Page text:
The AIS bureau chief will be responsible for the rapid response to AIS detections, which will often require coordination among multiple agencies, partners, and stakeholders, while mobilizing and redirecting resources to address threats. The Incident Command System, used in Montana under Gov. Steve Bullock’s natural resource emergency executive order last November, will become a standardized approach to the command, control, and coordination of emergency responses for specific AIS detections in the future.

Information on the AIS bureau chief position is available online at: Bureau Chief – https://mtstatejobs.taleo.net/careersection/200/jobdetail.ftl?job=17140292. Applications are due Feb. 28.

The Joint Mussel Response Implementation Team includes staff members from FWP, DNRC and other agencies. It is tasked with carrying out recommendation to further minimize the risk of spreading mussels to other Montana waters.

All boaters and anglers are urged take year-round precautions and to Clean, Drain and Dry their equipment after each use. For more information visit musselresponse.mt.gov or Montana Mussel Response on Facebook.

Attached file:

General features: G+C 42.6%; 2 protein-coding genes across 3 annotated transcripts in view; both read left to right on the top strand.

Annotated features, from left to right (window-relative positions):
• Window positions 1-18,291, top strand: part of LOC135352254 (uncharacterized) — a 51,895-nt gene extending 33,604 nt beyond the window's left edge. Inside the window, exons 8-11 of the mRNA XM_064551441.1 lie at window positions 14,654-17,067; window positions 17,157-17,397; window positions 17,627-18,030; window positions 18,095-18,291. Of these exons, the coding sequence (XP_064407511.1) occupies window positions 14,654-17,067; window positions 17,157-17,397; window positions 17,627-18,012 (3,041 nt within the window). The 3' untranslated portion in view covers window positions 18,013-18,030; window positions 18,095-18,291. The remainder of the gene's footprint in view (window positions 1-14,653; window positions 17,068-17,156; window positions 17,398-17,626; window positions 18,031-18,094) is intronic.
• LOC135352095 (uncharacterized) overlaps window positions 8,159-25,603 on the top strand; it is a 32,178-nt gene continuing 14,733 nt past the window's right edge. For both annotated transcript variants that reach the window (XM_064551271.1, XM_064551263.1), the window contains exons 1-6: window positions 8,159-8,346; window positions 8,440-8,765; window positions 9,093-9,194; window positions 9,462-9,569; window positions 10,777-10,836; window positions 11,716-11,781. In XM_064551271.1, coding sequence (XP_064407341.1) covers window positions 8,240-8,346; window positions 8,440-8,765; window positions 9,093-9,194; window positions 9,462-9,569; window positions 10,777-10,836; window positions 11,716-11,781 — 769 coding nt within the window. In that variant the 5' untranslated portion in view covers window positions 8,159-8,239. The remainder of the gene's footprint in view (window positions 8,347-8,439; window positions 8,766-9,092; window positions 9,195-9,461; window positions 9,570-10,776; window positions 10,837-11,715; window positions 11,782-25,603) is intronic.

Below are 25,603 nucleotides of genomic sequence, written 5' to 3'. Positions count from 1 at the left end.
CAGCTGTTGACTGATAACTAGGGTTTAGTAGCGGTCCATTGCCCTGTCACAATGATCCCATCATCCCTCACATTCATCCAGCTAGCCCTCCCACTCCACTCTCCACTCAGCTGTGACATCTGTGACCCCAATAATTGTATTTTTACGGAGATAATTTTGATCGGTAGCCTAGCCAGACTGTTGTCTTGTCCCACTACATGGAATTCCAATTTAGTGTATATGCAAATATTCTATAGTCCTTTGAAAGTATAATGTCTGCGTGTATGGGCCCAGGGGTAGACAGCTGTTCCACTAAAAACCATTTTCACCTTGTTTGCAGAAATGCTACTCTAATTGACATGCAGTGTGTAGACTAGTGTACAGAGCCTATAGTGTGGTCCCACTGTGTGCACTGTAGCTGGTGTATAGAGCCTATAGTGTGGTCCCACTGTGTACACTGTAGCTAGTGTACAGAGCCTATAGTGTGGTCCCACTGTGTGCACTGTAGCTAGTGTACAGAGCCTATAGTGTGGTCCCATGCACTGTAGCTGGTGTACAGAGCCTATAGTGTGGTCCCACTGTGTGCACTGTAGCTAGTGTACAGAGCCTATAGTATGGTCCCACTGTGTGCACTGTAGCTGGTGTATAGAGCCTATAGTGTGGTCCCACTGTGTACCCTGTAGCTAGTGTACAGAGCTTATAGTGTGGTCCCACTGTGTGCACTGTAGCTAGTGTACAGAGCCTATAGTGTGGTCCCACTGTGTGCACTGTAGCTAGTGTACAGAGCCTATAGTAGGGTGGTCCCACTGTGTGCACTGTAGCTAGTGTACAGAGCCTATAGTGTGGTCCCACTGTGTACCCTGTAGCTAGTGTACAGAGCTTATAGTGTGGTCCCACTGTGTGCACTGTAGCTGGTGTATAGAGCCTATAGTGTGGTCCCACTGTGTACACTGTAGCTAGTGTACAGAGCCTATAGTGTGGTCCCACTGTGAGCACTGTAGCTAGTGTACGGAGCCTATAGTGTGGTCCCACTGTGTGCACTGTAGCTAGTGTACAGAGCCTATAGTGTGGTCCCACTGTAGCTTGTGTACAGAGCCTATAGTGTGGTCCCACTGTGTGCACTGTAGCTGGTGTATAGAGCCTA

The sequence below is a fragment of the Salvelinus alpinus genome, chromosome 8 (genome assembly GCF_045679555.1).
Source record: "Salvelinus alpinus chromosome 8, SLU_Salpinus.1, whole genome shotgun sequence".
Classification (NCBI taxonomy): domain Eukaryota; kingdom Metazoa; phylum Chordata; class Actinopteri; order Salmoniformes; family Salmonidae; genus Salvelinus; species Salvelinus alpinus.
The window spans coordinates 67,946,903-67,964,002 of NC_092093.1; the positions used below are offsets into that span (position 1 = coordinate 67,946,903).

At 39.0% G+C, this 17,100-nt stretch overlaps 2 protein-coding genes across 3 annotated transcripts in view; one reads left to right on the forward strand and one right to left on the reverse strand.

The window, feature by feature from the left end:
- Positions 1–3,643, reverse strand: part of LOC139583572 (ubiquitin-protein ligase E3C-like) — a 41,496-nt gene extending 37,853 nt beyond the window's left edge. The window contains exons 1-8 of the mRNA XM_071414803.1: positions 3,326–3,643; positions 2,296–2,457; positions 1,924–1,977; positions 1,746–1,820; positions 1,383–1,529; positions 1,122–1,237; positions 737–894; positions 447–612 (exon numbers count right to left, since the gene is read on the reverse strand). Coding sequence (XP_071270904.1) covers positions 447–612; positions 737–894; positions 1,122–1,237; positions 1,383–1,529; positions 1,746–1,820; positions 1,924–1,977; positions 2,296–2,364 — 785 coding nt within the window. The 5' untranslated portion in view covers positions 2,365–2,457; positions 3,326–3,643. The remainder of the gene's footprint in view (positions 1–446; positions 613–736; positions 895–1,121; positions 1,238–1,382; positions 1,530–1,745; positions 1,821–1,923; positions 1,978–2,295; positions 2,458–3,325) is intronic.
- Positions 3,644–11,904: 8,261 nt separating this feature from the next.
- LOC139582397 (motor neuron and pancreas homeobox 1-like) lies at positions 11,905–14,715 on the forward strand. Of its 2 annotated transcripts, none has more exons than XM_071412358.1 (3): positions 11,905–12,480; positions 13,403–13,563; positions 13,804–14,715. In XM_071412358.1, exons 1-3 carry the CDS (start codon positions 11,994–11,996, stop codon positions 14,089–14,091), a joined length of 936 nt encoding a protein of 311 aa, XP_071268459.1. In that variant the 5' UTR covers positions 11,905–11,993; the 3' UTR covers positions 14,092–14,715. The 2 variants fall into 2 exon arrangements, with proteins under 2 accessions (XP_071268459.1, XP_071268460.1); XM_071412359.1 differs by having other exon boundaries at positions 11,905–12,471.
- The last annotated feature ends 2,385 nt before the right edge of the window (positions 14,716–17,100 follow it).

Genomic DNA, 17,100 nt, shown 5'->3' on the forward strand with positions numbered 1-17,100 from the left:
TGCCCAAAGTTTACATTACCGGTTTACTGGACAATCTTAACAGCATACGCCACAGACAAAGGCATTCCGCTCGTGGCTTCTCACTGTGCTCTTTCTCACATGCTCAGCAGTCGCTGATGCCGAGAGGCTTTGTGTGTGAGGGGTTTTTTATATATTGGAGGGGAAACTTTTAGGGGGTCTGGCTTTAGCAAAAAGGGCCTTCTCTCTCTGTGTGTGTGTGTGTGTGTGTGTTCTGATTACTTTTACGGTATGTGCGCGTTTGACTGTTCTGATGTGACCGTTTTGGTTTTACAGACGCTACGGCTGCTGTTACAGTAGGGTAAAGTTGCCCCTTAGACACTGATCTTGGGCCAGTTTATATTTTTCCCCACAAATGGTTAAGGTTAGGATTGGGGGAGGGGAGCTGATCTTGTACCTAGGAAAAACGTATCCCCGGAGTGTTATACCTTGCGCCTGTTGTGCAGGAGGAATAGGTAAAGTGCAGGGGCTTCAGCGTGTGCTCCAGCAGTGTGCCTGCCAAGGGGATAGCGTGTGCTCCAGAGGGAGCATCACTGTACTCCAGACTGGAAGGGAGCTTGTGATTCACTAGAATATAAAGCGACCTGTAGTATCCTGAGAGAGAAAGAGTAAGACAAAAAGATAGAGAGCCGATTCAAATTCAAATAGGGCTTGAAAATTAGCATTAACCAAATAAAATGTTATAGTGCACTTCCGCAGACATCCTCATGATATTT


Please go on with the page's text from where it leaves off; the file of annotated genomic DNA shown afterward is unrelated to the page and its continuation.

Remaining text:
Possible invasive mussel detection in Missouri River

Zebra mussels
Zebra mussels – via Wikipedia

Uh, oh. More evidence of invasive mussel species in Montana’s waters . . .

Preliminary test results have indicated another possible detection of mussel larvae south of Canyon Ferry Reservoir in the Missouri River, although additional lab work is needed to confirm the detection.

Montana Fish, Wildlife and Parks spokesman Greg Lemon said Monday evening that a water sample taken from the York Islands fishing access south of Townshend was found to be “suspect” during initial testing by state scientists. He said additional testing is needed to confirm whether the sample contained larvae from zebra or quagga mussels, two species of invasive mussel known to multiply aggressively and generate costly damage to aquatic ecosystems and infrastructure.

The finding comes about two weeks after mussel larvae, known as “veligers,” were confirmed for the first time in Montana waters at Tiber Reservoir. Another sample taken from upstream in Canyon Ferry was inconclusive, but a visual microscopy test indicated the veligers were present in that water body as well.